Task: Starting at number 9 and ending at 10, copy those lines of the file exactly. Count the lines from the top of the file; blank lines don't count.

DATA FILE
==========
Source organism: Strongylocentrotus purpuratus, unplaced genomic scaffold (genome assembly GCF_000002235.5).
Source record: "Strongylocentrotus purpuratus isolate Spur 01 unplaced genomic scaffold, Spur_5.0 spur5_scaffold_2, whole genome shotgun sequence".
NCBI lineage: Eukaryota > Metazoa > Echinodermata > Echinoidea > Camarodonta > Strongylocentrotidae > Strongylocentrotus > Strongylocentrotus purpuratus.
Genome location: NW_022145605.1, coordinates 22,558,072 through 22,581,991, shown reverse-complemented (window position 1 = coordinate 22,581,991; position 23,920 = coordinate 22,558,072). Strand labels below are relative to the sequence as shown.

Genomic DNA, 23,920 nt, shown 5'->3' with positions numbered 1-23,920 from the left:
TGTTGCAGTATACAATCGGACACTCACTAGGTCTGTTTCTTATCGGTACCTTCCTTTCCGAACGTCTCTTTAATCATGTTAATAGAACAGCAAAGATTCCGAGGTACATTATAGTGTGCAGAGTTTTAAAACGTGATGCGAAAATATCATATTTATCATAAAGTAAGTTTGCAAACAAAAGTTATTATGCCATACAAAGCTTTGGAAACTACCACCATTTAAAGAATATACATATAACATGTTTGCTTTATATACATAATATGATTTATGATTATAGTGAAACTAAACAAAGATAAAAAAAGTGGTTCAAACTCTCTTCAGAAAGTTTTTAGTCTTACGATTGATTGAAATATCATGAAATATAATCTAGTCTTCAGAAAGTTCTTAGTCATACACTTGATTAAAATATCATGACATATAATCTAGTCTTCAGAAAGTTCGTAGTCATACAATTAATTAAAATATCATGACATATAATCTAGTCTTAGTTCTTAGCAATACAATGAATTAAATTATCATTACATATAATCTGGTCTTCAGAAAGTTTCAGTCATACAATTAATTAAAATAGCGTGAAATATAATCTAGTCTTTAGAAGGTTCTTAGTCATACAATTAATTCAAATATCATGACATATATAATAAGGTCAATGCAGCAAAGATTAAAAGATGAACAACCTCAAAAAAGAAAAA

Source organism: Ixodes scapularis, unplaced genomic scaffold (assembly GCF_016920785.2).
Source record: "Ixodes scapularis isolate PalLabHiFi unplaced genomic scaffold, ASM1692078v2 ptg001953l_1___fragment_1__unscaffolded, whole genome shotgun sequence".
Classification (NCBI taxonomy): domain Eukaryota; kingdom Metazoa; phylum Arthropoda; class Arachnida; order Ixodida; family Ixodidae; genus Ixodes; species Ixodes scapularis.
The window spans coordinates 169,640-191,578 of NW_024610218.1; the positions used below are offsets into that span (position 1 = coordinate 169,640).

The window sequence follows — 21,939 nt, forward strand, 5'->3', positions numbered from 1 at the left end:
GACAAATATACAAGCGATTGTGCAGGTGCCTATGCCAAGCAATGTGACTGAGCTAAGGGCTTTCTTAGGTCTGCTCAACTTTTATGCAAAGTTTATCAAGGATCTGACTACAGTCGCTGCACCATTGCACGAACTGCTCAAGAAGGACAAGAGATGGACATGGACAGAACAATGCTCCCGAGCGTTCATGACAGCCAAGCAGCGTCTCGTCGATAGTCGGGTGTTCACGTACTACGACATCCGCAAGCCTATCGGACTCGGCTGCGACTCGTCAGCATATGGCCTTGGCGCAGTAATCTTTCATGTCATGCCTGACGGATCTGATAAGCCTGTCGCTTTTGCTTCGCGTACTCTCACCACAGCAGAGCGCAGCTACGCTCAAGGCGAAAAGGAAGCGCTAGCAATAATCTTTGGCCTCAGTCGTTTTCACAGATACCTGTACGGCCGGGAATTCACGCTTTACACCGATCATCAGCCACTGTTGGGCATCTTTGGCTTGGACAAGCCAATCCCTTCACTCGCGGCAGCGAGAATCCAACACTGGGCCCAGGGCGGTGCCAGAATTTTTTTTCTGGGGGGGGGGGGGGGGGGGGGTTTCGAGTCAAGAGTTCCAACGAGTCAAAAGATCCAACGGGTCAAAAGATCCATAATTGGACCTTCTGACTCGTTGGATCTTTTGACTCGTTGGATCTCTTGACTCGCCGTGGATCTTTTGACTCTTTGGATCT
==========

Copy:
Classification (NCBI taxonomy): domain Eukaryota; kingdom Metazoa; phylum Arthropoda; class Arachnida; order Ixodida; family Ixodidae; genus Ixodes; species Ixodes scapularis.
The window spans coordinates 169,640-191,578 of NW_024610218.1; the positions used below are offsets into that span (position 1 = coordinate 169,640).